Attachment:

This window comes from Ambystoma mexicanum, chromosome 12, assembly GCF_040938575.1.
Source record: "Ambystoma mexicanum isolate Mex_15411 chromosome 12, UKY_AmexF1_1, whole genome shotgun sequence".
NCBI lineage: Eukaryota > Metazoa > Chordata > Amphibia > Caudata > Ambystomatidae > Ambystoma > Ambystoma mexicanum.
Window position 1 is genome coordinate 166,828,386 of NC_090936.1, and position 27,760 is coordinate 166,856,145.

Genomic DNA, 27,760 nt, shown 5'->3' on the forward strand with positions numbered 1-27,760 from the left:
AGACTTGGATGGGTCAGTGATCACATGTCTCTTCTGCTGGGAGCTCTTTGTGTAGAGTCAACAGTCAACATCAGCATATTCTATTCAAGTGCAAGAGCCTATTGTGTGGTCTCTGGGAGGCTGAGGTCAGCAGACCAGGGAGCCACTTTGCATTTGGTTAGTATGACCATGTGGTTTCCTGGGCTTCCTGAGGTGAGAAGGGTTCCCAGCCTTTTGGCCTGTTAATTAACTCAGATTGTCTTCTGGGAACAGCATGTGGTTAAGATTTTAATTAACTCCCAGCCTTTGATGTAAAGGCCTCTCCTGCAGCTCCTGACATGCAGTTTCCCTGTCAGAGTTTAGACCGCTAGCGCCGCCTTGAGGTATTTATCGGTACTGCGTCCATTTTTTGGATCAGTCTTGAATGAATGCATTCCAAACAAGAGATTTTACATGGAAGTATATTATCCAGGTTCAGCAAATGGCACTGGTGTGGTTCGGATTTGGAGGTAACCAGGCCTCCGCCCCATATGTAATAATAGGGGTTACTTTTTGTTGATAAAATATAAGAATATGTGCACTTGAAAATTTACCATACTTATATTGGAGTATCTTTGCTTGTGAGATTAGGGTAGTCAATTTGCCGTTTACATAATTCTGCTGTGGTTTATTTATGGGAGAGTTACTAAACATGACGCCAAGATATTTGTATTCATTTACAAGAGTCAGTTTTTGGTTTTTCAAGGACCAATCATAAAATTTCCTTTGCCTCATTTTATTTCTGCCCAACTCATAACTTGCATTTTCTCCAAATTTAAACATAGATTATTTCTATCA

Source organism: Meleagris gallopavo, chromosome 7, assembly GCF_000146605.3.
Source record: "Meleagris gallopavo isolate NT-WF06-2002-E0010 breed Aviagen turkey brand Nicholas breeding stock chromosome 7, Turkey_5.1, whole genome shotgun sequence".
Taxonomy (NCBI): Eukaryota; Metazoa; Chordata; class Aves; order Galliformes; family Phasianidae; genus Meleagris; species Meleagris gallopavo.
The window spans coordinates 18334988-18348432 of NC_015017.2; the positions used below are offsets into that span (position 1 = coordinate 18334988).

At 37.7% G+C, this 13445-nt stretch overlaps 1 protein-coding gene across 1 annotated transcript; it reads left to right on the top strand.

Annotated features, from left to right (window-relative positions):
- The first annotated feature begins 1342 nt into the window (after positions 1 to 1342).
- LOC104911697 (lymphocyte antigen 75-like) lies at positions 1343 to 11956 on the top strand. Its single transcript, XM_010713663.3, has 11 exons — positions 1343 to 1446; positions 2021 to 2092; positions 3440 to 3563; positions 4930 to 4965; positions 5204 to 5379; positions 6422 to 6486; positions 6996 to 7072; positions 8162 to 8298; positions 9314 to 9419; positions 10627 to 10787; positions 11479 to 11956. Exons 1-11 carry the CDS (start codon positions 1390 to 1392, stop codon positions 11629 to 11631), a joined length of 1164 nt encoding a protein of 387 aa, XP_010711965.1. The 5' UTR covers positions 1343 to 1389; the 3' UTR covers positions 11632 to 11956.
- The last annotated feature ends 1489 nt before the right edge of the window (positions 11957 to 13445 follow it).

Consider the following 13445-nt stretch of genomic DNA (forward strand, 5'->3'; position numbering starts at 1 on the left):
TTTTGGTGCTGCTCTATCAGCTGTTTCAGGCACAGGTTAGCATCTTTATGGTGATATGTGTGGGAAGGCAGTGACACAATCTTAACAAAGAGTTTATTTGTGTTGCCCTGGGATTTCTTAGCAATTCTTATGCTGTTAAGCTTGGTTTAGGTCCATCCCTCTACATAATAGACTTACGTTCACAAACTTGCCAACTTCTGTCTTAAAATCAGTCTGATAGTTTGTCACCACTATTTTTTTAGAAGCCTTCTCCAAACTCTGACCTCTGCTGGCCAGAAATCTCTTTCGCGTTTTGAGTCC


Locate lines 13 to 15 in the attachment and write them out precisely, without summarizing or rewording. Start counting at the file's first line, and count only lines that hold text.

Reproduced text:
- The first annotated feature begins 1342 nt into the window (after positions 1 to 1342).
- LOC104911697 (lymphocyte antigen 75-like) lies at positions 1343 to 11956 on the top strand. Its single transcript, XM_010713663.3, has 11 exons — positions 1343 to 1446; positions 2021 to 2092; positions 3440 to 3563; positions 4930 to 4965; positions 5204 to 5379; positions 6422 to 6486; positions 6996 to 7072; positions 8162 to 8298; positions 9314 to 9419; positions 10627 to 10787; positions 11479 to 11956. Exons 1-11 carry the CDS (start codon positions 1390 to 1392, stop codon positions 11629 to 11631), a joined length of 1164 nt encoding a protein of 387 aa, XP_010711965.1. The 5' UTR covers positions 1343 to 1389; the 3' UTR covers positions 11632 to 11956.
- The last annotated feature ends 1489 nt before the right edge of the window (positions 11957 to 13445 follow it).